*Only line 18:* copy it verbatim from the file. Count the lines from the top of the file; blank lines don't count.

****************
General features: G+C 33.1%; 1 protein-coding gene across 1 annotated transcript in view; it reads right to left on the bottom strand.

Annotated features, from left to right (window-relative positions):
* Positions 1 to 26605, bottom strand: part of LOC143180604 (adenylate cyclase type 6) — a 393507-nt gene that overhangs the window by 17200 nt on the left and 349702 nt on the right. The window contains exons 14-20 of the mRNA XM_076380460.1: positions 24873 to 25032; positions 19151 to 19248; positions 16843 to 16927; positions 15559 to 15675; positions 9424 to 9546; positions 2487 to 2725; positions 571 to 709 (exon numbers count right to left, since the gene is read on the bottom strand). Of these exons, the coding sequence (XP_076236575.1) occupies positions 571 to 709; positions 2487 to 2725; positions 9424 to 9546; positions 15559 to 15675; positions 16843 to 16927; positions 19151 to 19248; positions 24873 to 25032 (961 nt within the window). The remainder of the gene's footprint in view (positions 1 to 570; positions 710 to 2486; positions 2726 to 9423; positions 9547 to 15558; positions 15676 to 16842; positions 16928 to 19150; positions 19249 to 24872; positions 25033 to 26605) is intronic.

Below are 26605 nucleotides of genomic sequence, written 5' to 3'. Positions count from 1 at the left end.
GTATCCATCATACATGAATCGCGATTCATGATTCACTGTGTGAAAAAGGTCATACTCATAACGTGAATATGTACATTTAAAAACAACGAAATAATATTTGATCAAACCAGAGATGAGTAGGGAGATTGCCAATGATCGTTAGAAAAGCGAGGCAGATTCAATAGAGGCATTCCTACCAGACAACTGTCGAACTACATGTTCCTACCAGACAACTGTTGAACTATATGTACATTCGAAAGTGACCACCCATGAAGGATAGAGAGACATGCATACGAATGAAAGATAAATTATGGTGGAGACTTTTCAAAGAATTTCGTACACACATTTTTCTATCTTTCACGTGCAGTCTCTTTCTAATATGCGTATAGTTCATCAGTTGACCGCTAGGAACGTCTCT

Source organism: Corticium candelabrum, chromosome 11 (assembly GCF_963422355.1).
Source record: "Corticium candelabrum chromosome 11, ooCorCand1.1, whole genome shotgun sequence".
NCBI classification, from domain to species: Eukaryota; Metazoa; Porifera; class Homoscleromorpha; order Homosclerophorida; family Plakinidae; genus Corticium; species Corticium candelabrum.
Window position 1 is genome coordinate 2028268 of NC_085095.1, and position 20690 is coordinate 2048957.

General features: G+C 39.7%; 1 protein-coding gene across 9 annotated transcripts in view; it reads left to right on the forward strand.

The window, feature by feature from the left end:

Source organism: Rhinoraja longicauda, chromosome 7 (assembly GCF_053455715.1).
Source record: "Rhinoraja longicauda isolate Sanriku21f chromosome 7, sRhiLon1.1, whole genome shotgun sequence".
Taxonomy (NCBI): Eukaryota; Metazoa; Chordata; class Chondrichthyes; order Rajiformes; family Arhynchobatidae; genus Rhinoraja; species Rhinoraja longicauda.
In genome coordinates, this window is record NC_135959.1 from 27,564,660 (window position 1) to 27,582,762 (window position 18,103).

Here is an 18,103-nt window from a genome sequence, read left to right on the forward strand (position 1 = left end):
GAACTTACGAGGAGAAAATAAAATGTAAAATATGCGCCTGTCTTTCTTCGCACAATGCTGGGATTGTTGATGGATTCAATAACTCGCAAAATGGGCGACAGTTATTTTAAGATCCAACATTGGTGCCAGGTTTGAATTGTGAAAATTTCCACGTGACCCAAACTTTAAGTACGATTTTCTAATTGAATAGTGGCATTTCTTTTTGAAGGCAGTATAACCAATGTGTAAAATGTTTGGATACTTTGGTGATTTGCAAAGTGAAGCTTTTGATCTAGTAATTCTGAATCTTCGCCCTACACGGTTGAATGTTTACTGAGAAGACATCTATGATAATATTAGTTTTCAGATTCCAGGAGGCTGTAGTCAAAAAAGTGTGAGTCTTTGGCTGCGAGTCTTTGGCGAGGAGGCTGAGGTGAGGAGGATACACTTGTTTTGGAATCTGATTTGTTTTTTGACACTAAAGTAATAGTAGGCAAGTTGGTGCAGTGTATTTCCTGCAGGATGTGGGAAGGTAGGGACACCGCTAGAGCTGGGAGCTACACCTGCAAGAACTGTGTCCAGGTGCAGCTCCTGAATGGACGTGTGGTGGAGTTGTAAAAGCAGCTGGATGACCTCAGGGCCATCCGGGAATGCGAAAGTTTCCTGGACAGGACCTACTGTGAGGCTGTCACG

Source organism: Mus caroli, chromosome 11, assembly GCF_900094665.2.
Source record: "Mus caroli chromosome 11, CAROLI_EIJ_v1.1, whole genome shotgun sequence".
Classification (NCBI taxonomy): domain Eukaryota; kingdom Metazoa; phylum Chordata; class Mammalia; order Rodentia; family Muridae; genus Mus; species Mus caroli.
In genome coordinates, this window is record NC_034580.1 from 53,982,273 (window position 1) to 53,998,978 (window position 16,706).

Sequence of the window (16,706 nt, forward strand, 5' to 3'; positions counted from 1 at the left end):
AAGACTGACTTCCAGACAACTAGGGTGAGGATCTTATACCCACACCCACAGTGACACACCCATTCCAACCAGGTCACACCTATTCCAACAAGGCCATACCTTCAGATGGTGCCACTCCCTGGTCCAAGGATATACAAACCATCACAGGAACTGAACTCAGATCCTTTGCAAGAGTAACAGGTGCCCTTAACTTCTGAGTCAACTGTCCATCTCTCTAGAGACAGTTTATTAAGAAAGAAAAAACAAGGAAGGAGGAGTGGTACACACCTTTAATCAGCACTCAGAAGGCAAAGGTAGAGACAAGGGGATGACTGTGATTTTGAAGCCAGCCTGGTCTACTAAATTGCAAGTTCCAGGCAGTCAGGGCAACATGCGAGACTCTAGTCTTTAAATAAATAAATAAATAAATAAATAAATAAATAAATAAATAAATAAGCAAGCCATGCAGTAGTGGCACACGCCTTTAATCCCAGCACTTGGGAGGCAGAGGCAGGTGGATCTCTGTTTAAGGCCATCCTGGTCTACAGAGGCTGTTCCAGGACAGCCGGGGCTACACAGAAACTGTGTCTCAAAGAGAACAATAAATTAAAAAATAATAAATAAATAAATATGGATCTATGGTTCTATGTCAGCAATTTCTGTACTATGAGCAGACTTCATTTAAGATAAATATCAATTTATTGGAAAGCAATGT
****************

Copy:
Source organism: Mus caroli, chromosome 11, assembly GCF_900094665.2.